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support material

Posted by Thorp 
support material
June 19, 2010 03:32PM
Hey All,

I believe one deficiency that still exists between reprap and commercial machines is a good support structure. It looks like little has been worked on in this area or maybe I am looking in the wrong areas. Commercial machines have soluble support structure or a easily broken away structure. The material they use is a dark brown plastic similar to the model material. Does anyone know abouts this material?

Another approach might be to use an elevated temperature to unlock the support material - if the support and model material were both thermoplastics but one had a significantly lower melting temperature... at least something to think about.

Re: support material
June 19, 2010 03:36PM
Hi Thorp,

... this 'brown', soluble material is a sort of longmolecular sugar - the main problem with the support-material seems to be the adhesion to the printed material confused smiley

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Re: support material
June 20, 2010 08:43AM
Re: support material
June 20, 2010 09:00AM
The workings of this chemical solution is impressive, but do we really want to pour such solutions down the kitchen sink?

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Re: support material
June 20, 2010 10:04AM
Sodium Hydroxide is sold as drain cleaner for doing exactly that!

Not sure what else they are using as they are keeping it secret for now.

Re: support material
June 20, 2010 01:27PM
Even if this solution were plain water, you'd at least pour the plastics into the environment. This isn't even allowed in Gemany and likely not in the whole European Community.

Did nobody try to build break-off supports, yet? They're widely used in Stereolithography and even with the 3D Systems ThermoJet process (wax printing with an inkjet-printer type toolhead).

See the red surfaces:

Picture taken from here: [computer.howstuffworks.com]

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Re: support material
June 20, 2010 02:54PM
Yes you can do break off supports with Skeinforge but I don't think they work particularly well because it is a single material. I believe commercial machines use a more brittle plastic for the support to make it easy to remove. PLA might work as a break off support. You could also put it in hot water to make it go jelly like. I expect that would make it easy to remove if you can get to it.

Newer machines have moved to soluble support though because it is a more complete solution as you can remove it from places you can't access.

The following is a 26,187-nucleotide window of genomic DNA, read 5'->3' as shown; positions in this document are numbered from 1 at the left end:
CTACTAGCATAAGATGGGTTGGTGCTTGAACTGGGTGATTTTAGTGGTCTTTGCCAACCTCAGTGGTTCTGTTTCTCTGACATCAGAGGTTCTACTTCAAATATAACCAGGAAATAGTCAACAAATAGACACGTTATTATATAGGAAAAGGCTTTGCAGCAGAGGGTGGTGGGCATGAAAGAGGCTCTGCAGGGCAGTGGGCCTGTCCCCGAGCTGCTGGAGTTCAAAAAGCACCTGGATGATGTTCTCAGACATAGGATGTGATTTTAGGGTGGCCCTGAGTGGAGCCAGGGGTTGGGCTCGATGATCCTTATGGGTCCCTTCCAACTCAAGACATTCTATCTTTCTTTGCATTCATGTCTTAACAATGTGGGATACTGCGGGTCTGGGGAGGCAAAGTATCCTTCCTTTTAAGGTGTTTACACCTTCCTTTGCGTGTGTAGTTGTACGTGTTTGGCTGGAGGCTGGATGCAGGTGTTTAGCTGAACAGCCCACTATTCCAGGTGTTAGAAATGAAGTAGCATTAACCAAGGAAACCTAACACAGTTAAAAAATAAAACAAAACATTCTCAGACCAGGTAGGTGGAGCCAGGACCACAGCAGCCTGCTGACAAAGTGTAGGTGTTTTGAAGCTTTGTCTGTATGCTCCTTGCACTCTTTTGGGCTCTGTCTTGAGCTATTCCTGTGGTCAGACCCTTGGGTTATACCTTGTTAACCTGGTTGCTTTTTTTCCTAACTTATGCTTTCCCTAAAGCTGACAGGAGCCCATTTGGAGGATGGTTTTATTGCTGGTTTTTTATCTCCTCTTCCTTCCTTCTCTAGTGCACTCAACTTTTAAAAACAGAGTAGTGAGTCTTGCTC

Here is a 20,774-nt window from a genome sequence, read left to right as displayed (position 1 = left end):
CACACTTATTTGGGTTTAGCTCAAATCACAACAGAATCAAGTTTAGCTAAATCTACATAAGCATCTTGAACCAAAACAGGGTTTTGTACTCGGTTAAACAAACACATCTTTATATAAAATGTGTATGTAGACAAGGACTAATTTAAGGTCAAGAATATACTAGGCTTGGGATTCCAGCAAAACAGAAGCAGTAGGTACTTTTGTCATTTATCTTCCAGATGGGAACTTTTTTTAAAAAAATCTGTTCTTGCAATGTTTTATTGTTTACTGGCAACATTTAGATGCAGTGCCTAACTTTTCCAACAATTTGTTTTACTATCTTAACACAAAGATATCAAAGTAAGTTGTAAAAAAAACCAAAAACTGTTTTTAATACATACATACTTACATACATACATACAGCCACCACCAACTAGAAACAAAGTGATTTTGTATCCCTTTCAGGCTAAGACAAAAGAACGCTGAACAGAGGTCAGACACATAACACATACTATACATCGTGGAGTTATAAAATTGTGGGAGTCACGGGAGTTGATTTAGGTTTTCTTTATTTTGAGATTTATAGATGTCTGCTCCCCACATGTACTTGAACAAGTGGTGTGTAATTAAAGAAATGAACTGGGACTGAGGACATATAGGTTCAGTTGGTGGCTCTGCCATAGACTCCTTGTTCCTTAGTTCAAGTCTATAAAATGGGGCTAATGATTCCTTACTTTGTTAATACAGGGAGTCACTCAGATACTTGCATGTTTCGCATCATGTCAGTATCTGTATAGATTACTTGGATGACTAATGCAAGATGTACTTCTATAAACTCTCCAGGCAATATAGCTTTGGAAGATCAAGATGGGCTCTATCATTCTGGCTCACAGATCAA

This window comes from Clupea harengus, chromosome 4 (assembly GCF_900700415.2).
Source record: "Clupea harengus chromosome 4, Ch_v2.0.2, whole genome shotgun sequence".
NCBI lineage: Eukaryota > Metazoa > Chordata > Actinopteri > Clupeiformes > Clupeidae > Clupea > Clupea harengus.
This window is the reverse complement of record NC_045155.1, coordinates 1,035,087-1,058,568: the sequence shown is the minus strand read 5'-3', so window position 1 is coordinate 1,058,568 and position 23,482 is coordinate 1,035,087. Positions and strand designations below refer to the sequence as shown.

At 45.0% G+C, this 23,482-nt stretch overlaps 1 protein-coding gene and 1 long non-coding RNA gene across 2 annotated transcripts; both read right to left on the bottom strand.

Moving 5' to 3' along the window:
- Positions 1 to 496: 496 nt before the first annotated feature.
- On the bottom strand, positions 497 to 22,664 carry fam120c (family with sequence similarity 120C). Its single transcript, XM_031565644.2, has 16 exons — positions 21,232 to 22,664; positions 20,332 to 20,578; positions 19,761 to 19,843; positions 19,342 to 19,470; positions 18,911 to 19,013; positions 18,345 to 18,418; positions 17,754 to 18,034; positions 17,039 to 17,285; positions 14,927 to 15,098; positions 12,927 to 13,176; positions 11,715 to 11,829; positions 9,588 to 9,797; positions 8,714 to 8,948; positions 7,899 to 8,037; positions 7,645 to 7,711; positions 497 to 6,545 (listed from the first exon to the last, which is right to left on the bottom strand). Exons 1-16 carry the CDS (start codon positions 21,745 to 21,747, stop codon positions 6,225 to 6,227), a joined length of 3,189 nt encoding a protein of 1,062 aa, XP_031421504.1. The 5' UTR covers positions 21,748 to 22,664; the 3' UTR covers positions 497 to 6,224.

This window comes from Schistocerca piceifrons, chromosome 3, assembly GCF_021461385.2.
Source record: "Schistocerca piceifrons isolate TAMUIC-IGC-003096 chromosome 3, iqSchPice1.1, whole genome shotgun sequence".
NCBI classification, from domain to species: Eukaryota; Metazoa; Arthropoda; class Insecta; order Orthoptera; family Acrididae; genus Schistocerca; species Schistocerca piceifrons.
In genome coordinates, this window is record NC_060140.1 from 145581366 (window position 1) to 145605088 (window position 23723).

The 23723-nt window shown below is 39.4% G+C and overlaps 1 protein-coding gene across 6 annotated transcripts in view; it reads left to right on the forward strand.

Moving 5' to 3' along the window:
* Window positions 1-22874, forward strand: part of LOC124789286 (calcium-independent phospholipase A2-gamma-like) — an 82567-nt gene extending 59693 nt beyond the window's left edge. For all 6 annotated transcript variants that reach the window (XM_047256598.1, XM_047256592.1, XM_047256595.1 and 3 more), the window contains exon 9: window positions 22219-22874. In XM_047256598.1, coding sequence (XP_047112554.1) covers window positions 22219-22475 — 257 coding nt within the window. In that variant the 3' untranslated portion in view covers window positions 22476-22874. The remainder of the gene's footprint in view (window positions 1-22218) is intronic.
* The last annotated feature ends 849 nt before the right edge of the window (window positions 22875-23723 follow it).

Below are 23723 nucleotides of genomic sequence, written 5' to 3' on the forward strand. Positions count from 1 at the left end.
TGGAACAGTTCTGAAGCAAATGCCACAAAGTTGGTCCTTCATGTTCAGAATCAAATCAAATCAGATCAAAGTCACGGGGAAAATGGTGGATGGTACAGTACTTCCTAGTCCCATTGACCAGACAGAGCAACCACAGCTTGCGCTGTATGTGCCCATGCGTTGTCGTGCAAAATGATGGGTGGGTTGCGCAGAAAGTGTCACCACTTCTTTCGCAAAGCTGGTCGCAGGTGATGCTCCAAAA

Does anybody know what commercial machines do with the soluble waste?

Edited 1 time(s). Last edit at 06/20/2010 02:56PM by nophead.

Re: support material
June 20, 2010 03:14PM
> Even if this solution were plain water, you'd at
> least pour the plastics into the environment.

PLA is biodegradable, so that shouldn't pose any problems. As long as it wont solidify at a later stage, and clog up some piping or pumps of course. But then, you could just dump it in your garden instead.

> Did nobody try to build break-off supports, yet?

Of course. Everything in the same material, and it may require quite a lot of post processing.
A few examples:
Re: support material
June 20, 2010 03:15PM
We had both an alaris and dimension elite at my place of work. The dimension works very similar to these printers and it used a soluble support material. After the parts were complete, we would wash them in a bath. The bath was a solution of water and lye and the bath used ultrasonics to further break away the support. Also, fairly interesting, is that the dimension uses disposable trays to print on. The surface is fairly coarse and it would always lay down several layers of support material before starting to build material support.

VDX- is this support material that same thing that you are talking about- a 'longmolecular sugar'. If it is, has anyone tried to extrude it? The support material is handled in the same manner that the model material is and the heads are identical, though I don't know about temperatures and such.

The alaris used a gummy clear solution that was later removed with a high pressure washer, but that whole process is completely different than what we have here.
Re: support material
June 28, 2010 09:07AM
Hello Thorp,

Sorry, this is slightly off topic. I see that you have an Alaris and a Dimension Elite.

We currently have an Eden 333, which is the same type of printer as the Alaris, just a few years older and has some more advanced features. We are starting to have some issues with the Eden, specifically, it breaks down too often and is very expensive for us to keep running.

We are seriously considering replacing it with a Dimension Elite. I'm aware that we will loose the ability to build rubber prototypes and the resolution won't be nearly as good. That said, I have not seen any models built on an Elite yet.